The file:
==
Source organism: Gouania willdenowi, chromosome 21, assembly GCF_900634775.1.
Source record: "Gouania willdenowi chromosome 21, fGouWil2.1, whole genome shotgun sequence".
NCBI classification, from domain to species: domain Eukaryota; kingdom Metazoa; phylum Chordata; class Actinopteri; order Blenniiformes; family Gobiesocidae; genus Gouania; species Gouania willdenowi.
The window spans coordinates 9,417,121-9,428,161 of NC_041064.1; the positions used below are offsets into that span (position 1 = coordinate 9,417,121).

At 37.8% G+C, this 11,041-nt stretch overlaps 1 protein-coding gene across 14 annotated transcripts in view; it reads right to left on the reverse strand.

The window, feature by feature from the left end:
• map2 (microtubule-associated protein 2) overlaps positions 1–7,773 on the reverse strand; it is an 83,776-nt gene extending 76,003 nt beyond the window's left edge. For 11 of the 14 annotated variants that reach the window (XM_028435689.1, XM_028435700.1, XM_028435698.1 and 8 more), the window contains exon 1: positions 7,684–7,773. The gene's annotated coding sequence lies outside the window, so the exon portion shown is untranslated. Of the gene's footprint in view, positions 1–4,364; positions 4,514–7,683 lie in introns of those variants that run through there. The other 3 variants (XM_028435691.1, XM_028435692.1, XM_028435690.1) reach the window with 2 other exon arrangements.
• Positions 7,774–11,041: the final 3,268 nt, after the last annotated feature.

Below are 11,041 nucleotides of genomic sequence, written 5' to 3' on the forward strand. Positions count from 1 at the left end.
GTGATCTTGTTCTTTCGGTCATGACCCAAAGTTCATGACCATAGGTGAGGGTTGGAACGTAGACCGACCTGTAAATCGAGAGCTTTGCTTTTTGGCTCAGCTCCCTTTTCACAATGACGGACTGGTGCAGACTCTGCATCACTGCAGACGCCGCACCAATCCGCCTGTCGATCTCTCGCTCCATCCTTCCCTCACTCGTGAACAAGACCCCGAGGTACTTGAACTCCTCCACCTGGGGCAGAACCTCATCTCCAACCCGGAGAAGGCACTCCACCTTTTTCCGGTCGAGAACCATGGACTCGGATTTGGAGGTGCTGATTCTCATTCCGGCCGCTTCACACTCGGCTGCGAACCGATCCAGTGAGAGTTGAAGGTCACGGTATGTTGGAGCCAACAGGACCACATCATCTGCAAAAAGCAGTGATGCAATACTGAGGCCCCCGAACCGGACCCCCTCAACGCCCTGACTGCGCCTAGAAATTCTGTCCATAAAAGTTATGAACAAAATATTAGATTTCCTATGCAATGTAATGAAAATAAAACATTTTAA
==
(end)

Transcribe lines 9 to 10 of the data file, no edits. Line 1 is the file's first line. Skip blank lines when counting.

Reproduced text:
Below are 11,041 nucleotides of genomic sequence, written 5' to 3' on the forward strand. Positions count from 1 at the left end.
GTGATCTTGTTCTTTCGGTCATGACCCAAAGTTCATGACCATAGGTGAGGGTTGGAACGTAGACCGACCTGTAAATCGAGAGCTTTGCTTTTTGGCTCAGCTCCCTTTTCACAATGACGGACTGGTGCAGACTCTGCATCACTGCAGACGCCGCACCAATCCGCCTGTCGATCTCTCGCTCCATCCTTCCCTCACTCGTGAACAAGACCCCGAGGTACTTGAACTCCTCCACCTGGGGCAGAACCTCATCTCCAACCCGGAGAAGGCACTCCACCTTTTTCCGGTCGAGAACCATGGACTCGGATTTGGAGGTGCTGATTCTCATTCCGGCCGCTTCACACTCGGCTGCGAACCGATCCAGTGAGAGTTGAAGGTCACGGTATGTTGGAGCCAACAGGACCACATCATCTGCAAAAAGCAGTGATGCAATACTGAGGCCCCCGAACCGGACCCCCTCAACGCCCTGACTGCGCCTAGAAATTCTGTCCATAAAAGTTATGAACAAAATATTAGATTTCCTATGCAATGTAATGAAAATAAAACATTTTAA